Public openness v personal privacy

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Martin Rosenbaum | 08:36 UK time, Monday, 8 March 2010


In 2009 New York's schools employed two people called David Cameron. One of them was paid $38,698, the other made $67,406.

David CameronI know this because it's publicly available information. The David Camerons are just two of the 1.5 million public employees in New York state - from school bus drivers to secretaries - whose salary details are accessible in searchable databases obtained via FOI and posted online by the Empire Center for New York State Policy, a free enterprise lobby group.

The state of Idaho doesn't seem to employ anyone called David Cameron, but it has lots of staff with the surname Cameron - from a custodian (caretaker) paid $8.46 an hour to a research engineer on $40.36 an hour. Again their pay rates, along with those of Idaho's public employees with other names, were obtained from public authorities and can be found at the website of a local organisation, Our Idaho.

Similar sites have caused controversy in some parts of the US, but their existence illustrates how strikingly different cultural attitudes to personal privacy can be found in different countries. To many people in Britain it would be an unjustified intrusion into the personal circumstances of ordinary rank-and-file public sector workers.

The availability of this data for all state employees of whatever status certainly goes well beyond the proposals announced on Friday by David Cameron (the leader of the Conservative Party, not one of the New York school pair).

As part of a drive towards greater openness in local government, he wants councils to have to reveal the name, post and remuneration of all staff earning over £58,500 annually. Labour's policy is to introduce this requirement just for those paid over £150,000.

Where to draw the line between personal privacy and transparency in public finances can be a difficult matter. And there are other countries which go much further than even the US does.

In Norway, people's tax payments are publicly available - not only for public employees, but everyone. So if for example you go to the search facility set up by the Norwegian newspaper Aftenposten, you can find out that there are six Norwegian taxpayers named David Cameron and you can discover their annual income, tax paid and wealth.

A Norwegian journalist once told me that it's accepted in Norway you have a right to know what your neighbours are paying in tax, so that you can check they're contributing their fair share towards public funds.

However, this is a level of openness in public finances and parallel intrusion into private finances which is way beyond anything David Cameron or any other British politician is likely to suggest (and I wonder what Lord Ashcroft would make of it?).

Civil servants divided over FOI response

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Martin Rosenbaum | 08:46 UK time, Friday, 5 March 2010


New revelations under freedom of information demonstrate the widely varying approaches that different civil servants have towards openness and releasing documents.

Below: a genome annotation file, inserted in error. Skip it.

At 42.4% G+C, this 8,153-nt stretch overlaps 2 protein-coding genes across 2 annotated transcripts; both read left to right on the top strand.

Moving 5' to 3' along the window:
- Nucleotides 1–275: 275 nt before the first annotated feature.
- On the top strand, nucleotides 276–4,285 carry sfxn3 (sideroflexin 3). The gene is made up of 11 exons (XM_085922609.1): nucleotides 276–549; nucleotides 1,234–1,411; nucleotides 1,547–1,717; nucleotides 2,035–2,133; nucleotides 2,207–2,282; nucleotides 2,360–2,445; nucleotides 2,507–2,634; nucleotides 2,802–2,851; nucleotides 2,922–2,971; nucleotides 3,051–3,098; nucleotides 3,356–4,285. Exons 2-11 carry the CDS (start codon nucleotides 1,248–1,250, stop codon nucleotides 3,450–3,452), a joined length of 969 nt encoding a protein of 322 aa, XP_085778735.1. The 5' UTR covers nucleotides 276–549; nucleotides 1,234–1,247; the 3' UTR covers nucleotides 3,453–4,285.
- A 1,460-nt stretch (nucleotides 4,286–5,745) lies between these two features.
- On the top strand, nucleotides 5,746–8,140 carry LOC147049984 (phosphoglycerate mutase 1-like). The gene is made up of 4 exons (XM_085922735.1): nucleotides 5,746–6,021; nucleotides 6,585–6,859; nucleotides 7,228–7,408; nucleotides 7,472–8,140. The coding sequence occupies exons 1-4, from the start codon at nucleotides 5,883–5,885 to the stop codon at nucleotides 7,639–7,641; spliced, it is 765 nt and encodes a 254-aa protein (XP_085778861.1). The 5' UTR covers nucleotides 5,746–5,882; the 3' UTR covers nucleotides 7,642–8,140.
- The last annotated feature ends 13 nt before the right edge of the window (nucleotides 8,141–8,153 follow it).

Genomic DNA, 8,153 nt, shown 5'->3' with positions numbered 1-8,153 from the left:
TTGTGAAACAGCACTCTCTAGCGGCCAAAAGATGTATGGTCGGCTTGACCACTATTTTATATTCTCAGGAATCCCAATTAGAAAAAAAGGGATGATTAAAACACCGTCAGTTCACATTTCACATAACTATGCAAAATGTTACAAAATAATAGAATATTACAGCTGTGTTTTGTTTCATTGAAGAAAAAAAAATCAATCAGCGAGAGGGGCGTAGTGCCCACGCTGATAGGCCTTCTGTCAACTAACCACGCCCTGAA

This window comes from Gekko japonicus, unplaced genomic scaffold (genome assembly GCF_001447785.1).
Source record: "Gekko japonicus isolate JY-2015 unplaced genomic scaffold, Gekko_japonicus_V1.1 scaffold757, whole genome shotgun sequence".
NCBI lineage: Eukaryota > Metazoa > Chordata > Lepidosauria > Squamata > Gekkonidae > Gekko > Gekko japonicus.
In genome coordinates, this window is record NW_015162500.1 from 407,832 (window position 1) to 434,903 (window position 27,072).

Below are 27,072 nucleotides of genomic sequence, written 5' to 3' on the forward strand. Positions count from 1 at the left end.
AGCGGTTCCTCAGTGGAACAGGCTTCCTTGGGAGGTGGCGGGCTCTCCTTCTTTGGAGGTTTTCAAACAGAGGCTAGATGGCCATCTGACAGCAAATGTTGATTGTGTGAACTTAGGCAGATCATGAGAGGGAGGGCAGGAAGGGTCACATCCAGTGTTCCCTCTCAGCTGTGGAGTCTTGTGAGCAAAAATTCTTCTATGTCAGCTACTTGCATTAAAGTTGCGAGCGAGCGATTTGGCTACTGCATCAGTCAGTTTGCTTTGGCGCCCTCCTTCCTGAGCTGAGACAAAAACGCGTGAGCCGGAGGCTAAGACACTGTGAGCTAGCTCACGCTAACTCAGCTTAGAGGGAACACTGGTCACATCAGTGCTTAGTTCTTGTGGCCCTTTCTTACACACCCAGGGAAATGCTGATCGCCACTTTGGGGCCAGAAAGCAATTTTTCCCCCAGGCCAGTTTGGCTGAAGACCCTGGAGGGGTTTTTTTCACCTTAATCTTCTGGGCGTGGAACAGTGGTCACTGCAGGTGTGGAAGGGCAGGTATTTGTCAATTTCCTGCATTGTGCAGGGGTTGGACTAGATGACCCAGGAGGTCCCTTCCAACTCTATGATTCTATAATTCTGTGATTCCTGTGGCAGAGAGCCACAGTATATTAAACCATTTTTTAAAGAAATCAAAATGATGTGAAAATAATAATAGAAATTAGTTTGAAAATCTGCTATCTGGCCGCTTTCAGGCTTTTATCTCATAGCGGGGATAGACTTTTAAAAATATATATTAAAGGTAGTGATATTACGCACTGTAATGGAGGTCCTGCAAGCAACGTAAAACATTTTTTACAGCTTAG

A range of official attitudes is illustrated in papers disclosed recently by the Cabinet Office to Professor Alasdair Roberts, an international authority on FOI based at Suffolk University Law School in Boston.

In 2005 Prof Roberts had asked the government for details of FOI applications referred to the Cabinet Office by the "clearing house" at what was then the Department for Constitutional Affairs - these would be particularly difficult, complex or sensitive cases.

His first request was answered in early 2005 by the Histories, Openness and Records Unit (HORU) of the Cabinet Office, which provided material he wanted. But when he then made another application for later data, things got more difficult.

Some officials outside HORU weren't happy about answering Prof Roberts, because his request was a "meta-request" - a request about the handling of other FOI requests.

The HORU official who initially provided him with information later wrote a memo adopting a rather confessional tone:

Internal memo

DCA is the Department for Constitutional Affairs, which has become the Ministry of Justice. TSol refers to the Treasury Solicitor's Department, the government's lawyers.

While some other parts of Whitehall wanted to reject meta-requests under section 36 of the FOI Act following a "public interest balancing test" (PIBT), in June 2005 HORU still appeared willing to respond positively to Prof Roberts and another requester who wanted details of HORU cases.

HORU e-mail

But according to a HORU briefing note, 10 Downing St had a different viewpoint.

HORU briefing note

In due course it was decided not to release the requested material. But this left some officials struggling with how to justify to Prof Roberts that giving him the information he wanted would prejudice the effective conduct of public affairs.

HORU e-mail

Nevertheless the plan to keep the material secret was confirmed and presented for ministerial approval.

HORU submission

All this has now been revealed thanks to a further FOI request from Prof Roberts about the treatment of his meta-request - in other words, what could be called a meta-meta-request. The Cabinet Office at first refused to disclose this material but then did so after a ruling from the Information Commissioner, which followed an earlier ICO decision that he should also be given the case information he was seeking.

Prof Roberts says:

"For several years, officials in central government denied that the central clearance process caused unnecessary delay, or did anything other that assure consistent responses to FOI requests. Here is a case in which top-level coordination produced substantial delays. The documents suggest that the process also gave No 10 the opportunity to push for non-disclosure even though the officials immediately responsible could not see a risk of harm."